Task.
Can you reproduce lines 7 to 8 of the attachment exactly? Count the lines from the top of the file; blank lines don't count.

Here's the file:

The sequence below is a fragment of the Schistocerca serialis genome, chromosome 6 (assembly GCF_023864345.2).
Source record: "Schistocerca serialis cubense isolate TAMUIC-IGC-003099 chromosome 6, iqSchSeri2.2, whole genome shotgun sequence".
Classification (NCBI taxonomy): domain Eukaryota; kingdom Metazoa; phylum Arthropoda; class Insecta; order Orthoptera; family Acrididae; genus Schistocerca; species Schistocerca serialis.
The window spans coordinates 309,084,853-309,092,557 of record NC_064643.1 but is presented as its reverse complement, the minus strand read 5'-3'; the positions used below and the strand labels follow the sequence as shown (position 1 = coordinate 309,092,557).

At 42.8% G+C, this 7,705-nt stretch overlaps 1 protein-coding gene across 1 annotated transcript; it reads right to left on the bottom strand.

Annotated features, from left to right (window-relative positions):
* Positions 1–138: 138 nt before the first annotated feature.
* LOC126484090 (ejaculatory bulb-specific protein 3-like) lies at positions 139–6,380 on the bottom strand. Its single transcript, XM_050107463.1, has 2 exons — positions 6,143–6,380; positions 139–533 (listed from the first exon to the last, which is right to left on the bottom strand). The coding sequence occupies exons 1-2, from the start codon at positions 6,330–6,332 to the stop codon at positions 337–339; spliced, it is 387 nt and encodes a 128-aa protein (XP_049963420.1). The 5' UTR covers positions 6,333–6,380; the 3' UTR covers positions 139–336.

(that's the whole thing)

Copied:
* Positions 1–138: 138 nt before the first annotated feature.
* LOC126484090 (ejaculatory bulb-specific protein 3-like) lies at positions 139–6,380 on the bottom strand. Its single transcript, XM_050107463.1, has 2 exons — positions 6,143–6,380; positions 139–533 (listed from the first exon to the last, which is right to left on the bottom strand). The coding sequence occupies exons 1-2, from the start codon at positions 6,330–6,332 to the stop codon at positions 337–339; spliced, it is 387 nt and encodes a 128-aa protein (XP_049963420.1). The 5' UTR covers positions 6,333–6,380; the 3' UTR covers positions 139–336.